You have some text, and need to replace every sequence of spaces with a single space. E.g., My text becomes My text. Now, if you're most of us, you ignore the famous quote and reach straight for regexes.

But Samuel's co-worker isn't most of us.

toReturn = toReturn.Replace(" ", " ");
toReturn = toReturn.Replace("  ", " ").Replace("  ", " ").Replace("  ", " ").Replace("  ", " ");

What I love about this is you can see the programmer gradually understanding the problem better, right here in the code.

Now, this is C#, where Replace replaces all occurences.

They start with one line: if there are two spaces, replace them with one. Oops, except, they can't count, and they actually write instructions to replace one space with one space.

Okay, that didn't work, let's try again. Let's replace two spaces with one space. Hey, that's got us partway there, but if, for example, we've got three or four spaces, this still leaves us with two spaces. Okay, let's just add another replace. Great, but oh wait, what if we have six spaces? The first replace knocks us down to three, the second to two, so we need a third one.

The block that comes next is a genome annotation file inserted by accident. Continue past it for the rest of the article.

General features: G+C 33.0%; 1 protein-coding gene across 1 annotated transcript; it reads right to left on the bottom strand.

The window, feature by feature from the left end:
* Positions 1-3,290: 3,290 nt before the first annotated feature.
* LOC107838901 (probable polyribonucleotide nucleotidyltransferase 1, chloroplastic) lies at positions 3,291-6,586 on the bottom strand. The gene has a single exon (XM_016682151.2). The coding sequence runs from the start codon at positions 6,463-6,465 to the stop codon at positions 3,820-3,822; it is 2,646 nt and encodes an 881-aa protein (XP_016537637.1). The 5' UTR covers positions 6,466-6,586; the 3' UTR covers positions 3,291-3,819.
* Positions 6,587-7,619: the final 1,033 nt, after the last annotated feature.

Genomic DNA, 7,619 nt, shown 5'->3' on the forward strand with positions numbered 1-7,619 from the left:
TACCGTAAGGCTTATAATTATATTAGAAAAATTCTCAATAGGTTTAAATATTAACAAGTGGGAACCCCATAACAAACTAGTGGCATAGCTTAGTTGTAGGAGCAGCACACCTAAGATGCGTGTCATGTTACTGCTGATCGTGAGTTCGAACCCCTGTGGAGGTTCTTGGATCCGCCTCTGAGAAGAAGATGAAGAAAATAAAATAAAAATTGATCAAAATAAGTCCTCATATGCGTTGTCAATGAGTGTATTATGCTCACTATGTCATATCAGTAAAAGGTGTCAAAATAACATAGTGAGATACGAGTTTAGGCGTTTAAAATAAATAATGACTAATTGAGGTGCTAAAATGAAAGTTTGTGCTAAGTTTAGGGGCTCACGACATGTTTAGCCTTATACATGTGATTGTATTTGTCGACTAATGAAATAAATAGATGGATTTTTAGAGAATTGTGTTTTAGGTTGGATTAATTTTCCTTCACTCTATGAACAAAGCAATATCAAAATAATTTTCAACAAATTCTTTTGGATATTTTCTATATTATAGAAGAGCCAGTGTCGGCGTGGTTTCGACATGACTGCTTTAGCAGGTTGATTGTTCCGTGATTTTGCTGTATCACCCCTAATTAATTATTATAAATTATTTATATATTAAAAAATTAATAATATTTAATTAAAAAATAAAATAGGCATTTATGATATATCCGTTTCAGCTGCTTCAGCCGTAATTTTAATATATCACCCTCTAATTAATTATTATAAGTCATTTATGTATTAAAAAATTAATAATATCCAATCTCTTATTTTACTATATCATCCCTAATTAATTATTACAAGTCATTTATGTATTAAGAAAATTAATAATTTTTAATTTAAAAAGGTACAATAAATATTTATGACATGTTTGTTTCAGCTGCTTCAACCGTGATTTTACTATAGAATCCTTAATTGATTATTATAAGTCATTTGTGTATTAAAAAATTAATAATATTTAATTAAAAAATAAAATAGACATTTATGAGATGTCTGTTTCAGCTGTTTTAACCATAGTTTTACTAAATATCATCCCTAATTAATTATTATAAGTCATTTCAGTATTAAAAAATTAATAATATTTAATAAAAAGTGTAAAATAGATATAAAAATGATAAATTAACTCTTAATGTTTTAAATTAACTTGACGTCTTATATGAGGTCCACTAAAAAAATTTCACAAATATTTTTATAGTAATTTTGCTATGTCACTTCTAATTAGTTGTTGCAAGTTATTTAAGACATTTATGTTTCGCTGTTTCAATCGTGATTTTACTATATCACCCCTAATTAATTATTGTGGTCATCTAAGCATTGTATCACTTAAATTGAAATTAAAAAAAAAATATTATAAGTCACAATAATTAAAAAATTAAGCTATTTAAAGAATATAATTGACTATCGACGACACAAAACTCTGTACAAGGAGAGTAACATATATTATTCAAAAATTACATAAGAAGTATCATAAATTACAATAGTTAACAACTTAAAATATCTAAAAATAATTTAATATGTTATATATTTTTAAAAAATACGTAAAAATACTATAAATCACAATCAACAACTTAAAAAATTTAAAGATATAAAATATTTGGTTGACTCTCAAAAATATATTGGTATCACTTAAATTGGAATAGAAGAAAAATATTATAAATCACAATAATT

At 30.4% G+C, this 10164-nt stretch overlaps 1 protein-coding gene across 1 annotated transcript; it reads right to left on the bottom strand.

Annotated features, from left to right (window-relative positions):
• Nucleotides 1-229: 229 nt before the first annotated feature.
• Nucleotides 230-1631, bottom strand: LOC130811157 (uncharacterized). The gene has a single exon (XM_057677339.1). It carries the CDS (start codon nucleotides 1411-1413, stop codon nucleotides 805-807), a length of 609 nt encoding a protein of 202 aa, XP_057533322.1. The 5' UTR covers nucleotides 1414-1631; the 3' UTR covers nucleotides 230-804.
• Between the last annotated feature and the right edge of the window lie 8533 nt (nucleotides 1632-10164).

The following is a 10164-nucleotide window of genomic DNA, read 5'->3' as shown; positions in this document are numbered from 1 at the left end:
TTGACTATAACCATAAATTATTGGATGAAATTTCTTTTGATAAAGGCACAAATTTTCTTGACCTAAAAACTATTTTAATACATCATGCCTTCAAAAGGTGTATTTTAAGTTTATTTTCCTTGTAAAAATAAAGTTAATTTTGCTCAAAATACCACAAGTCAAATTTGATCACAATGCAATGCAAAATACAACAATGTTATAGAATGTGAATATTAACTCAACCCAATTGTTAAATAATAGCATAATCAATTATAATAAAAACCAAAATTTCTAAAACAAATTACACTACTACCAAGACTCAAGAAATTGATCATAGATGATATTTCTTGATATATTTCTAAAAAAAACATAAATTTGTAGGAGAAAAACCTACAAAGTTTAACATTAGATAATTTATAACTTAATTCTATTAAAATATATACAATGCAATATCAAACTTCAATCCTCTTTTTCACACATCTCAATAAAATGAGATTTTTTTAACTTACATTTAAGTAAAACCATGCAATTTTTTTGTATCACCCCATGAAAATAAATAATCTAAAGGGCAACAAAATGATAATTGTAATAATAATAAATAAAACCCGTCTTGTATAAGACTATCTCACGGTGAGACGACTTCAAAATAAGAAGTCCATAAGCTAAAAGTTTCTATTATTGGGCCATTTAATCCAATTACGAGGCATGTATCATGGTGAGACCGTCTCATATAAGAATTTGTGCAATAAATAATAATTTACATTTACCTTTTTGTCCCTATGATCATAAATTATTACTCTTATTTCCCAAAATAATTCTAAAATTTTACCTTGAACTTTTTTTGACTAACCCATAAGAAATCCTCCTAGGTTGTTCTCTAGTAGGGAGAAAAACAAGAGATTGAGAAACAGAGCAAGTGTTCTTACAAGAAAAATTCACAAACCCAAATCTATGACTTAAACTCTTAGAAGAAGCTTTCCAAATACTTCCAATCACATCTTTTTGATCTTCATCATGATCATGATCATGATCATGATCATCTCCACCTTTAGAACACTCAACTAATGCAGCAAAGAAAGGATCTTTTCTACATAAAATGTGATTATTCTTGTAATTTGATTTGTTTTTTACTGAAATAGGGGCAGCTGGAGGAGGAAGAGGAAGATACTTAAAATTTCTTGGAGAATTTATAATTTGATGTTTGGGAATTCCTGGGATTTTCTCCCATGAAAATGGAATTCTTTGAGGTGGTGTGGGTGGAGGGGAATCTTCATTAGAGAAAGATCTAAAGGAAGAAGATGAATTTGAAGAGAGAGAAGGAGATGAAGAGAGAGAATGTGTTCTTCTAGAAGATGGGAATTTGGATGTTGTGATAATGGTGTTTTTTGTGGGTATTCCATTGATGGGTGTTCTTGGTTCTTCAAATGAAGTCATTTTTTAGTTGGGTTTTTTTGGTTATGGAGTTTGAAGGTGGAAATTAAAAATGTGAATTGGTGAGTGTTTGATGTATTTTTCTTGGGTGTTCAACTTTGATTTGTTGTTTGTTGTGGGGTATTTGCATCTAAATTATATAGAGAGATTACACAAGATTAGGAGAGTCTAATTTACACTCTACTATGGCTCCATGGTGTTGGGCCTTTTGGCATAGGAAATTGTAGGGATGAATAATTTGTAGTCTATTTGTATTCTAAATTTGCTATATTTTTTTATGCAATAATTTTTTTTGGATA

And so this developer kept adding Replace calls until the spaces got down to the count they expected. Here's hoping they never get a string with more contiguous spaces than this block can handle.

Then again, what's the worst that happens? They just need to add another Replace(" ", " "). Easy.

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